If he is right, investor appetite could spur on the growth of green bonds to a point in a few years’ time when they start to make a real difference to the cost of finance for climate-related projects. At the moment, the jury is out.

That takes us onto the second issue, additionality. The European Investment Bank, for example, says it invested EUR 6.4bn in renewable energy in 2013, plus EUR 2.2bn in energy efficiency. It issued a lot of conventional bonds, but it also issued EUR 1.4bn of its green variety, dubbed Climate Awareness Bonds. If it had issued no green bonds at all, and had just relied on conventional bonds, would its investment in renewable energy and efficiency have been any lower? Perhaps, perhaps not.

The same question could be asked about the green bond issues of utilities such as EDF and Iberdrola. Most European utilities have been cutting back their capital spending on renewable power in recent years, or are planning to do so. It is far from clear whether their green bond issues are resulting in more investment in clean energy than otherwise would have occurred.

Green bond fans might retort that at least the issuance by utilities and others ensures that a floor is put under their clean energy investment levels. There is also Flensborg’s view that green bonds could at some point pave the way for direct institutional commitment to project bonds.

Argument number three for caution is quality control. At present, under the Green Bond Principles agreed in April by investors such as BlackRock, issuers such as World Bank, and underwriters such as Bank of America Merrill Lynch and SEB, it is up to the issuing institution to decide whether a bond qualifies as a green bond. There is no master list of technologies or approaches.

As a result, some green bonds are greener than others. If the market continues to grow rapidly, we are likely to see green bonds issued not just by banks with substantial lending programmes to clean energy or by utilities that invest heavily in the area, but perhaps by industrial companies to back investment in water treatment or infrastructure companies looking to finance flood defence building, and even by fossil-fuel companies to back desulphurisation or carbon capture projects. What happens when someone issues a green bond to fund an ultra-super-critical coal plant, on the argument that it is cleaner than the existing coal plant?

If the promoters of the market are not careful, the concept of the green bond could become diluted to the point where investors have difficulty distinguishing what is genuinely making an impact on safeguarding the climate and what is not. That could one day carry big dangers for investors. Any fund or individual that had invested in a broad array of green bonds in, say, 2014 in the belief that they were providing exposure to new energy, not old, might find in a few years’ time that some of those bonds were actually secured on the balance sheets of fossil-intensive companies.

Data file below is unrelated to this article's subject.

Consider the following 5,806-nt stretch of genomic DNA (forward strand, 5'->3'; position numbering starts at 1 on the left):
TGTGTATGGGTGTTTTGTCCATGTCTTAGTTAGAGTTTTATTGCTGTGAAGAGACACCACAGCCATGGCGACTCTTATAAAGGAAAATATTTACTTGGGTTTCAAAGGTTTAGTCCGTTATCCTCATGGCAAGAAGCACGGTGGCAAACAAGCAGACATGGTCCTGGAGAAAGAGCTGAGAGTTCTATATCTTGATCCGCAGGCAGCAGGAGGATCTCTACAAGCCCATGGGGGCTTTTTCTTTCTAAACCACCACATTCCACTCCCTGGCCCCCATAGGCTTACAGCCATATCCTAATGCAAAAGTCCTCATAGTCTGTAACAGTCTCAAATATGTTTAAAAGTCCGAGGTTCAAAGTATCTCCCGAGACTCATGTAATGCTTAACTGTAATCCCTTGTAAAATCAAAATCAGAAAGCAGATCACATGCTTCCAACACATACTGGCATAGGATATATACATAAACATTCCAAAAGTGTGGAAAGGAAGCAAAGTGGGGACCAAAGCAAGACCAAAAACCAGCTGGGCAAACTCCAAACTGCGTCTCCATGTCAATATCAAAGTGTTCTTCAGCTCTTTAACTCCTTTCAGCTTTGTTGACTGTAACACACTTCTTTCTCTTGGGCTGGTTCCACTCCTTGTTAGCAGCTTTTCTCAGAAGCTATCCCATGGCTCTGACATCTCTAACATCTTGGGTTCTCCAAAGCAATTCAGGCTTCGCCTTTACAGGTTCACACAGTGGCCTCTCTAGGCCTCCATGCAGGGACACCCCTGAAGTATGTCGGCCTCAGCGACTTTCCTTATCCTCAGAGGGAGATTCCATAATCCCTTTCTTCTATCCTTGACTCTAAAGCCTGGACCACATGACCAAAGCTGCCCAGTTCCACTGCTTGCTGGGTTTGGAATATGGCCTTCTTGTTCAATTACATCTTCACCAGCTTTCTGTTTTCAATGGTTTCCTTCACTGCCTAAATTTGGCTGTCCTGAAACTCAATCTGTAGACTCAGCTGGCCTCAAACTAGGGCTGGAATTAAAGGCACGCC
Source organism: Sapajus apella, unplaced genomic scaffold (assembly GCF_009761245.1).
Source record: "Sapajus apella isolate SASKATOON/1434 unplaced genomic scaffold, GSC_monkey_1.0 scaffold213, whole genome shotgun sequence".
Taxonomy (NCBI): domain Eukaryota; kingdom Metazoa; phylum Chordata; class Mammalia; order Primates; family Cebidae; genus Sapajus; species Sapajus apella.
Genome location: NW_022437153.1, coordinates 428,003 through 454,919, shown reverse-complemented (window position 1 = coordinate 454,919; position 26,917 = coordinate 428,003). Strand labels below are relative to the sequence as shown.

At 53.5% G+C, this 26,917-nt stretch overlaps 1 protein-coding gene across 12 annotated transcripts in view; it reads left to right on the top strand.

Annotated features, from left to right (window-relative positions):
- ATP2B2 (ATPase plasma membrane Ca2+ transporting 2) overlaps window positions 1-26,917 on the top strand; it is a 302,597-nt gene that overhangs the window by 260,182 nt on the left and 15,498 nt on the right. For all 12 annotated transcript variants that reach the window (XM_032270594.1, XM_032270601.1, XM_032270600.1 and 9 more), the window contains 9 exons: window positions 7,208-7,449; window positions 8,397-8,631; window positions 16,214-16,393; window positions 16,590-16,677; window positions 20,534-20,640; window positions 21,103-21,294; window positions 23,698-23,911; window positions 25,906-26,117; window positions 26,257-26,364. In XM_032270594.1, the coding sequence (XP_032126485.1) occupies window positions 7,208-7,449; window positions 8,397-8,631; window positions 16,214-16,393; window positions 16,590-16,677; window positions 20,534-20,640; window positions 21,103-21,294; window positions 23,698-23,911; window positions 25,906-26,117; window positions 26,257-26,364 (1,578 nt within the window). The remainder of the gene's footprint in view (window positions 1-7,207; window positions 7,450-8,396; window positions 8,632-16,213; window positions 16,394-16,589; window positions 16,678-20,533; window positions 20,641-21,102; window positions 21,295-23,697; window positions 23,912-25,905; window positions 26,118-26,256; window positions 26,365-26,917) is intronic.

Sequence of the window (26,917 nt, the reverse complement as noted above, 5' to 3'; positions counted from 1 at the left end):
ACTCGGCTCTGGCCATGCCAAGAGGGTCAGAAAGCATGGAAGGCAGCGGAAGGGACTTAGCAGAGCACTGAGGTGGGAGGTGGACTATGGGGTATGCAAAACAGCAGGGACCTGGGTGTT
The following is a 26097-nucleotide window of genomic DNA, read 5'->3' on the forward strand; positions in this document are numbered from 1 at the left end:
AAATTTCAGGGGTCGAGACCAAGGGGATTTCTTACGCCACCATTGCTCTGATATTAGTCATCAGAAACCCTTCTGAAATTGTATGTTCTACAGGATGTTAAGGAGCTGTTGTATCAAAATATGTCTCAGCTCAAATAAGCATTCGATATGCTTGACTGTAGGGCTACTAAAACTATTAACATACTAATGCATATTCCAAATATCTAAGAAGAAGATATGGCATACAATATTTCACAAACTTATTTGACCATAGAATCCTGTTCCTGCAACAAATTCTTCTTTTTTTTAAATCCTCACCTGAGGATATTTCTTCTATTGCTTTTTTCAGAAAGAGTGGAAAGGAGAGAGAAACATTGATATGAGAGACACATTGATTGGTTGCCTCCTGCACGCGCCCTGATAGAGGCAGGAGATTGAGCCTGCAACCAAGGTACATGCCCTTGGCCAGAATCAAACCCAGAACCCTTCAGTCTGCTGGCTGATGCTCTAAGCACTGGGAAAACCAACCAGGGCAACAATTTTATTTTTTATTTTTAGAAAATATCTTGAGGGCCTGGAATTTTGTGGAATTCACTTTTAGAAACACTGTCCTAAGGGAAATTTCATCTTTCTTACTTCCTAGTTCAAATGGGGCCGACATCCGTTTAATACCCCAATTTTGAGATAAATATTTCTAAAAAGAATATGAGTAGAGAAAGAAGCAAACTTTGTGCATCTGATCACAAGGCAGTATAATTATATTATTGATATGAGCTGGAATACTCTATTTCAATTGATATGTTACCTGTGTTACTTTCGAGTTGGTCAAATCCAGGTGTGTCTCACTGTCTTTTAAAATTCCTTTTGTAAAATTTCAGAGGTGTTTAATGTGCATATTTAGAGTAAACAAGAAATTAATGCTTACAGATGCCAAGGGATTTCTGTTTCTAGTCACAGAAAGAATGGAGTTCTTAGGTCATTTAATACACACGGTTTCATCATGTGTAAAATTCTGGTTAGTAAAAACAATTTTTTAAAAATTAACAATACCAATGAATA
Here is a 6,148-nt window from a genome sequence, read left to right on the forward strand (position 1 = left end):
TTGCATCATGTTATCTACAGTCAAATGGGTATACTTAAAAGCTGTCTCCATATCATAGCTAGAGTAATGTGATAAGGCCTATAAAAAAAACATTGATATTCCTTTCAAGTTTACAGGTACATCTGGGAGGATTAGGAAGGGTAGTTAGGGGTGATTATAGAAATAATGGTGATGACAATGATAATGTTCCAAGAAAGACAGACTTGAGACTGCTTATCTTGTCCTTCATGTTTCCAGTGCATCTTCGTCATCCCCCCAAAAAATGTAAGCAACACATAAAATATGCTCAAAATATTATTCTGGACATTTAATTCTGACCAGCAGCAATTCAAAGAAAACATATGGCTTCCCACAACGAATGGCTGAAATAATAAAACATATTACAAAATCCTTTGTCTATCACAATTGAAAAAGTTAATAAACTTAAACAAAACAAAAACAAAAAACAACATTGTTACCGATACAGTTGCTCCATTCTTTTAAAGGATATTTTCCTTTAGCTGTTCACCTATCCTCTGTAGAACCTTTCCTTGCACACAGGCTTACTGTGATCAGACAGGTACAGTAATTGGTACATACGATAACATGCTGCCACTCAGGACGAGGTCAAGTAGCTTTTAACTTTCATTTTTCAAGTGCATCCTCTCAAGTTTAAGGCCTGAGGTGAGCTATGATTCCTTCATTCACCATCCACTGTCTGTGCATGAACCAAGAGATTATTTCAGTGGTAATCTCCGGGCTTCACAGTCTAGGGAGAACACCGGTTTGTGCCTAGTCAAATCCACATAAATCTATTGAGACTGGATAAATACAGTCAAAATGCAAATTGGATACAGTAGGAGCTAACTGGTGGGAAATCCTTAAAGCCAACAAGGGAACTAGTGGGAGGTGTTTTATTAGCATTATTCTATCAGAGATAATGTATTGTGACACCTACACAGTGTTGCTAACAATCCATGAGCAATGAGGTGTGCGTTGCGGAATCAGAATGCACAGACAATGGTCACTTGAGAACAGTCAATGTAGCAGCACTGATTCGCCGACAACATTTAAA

If the volume issued multiplies from $37bn to $150bn or $250bn, it will be big enough for green bond indices to be launched and investors to buy exchange-traded funds. It would then be particularly important that quality control is strong on the underlying securities in those indices.

Carefully crafted, and widely accepted, standards for green bonds are essential to the development of a healthy market. Agence Francaise de Developpement said this month that its decision to issue a $1.3bn green bond was made partly because it wanted to contribute to the standards process. Its own filter for projects to qualify for loans using the proceeds of its green bond issue is that they have to result in a reduction in emissions of at least 10 kilotons per year of CO2 compared to the status quo.

It looks like it is going to take a good few years to establish an agreed system to rate the “shade” of a green bond. The challenge will be to make sure that such a rating does not add to the cost of issuance, to the point that organisations are dissuaded from issuing green bonds and stick to the brown variant.

So, in summary, are they burger or sizzle? There is already definitely some beef to green bonds – such as their role in informing investors about climate issues and making it easier for them to influence corporate priorities.

However, so far, the beef is dwarfed by the bun. As the green bond market grows, its supporters will have to be vigilant to ensure that its impact on the bigger goal – decarbonisation – becomes more obvious. Given progress towards a simple, cheap rating system, sustained interest by issuers and asset owners, a supportive policy environment, green bonds could perhaps turn out to be the real filet mignon.

Bloomberg New Energy Finance is holding a Green Bond Lunch to discuss latest developments in the market in London on Wednesday, 1 October. Anyone interested should contact Greg Kay at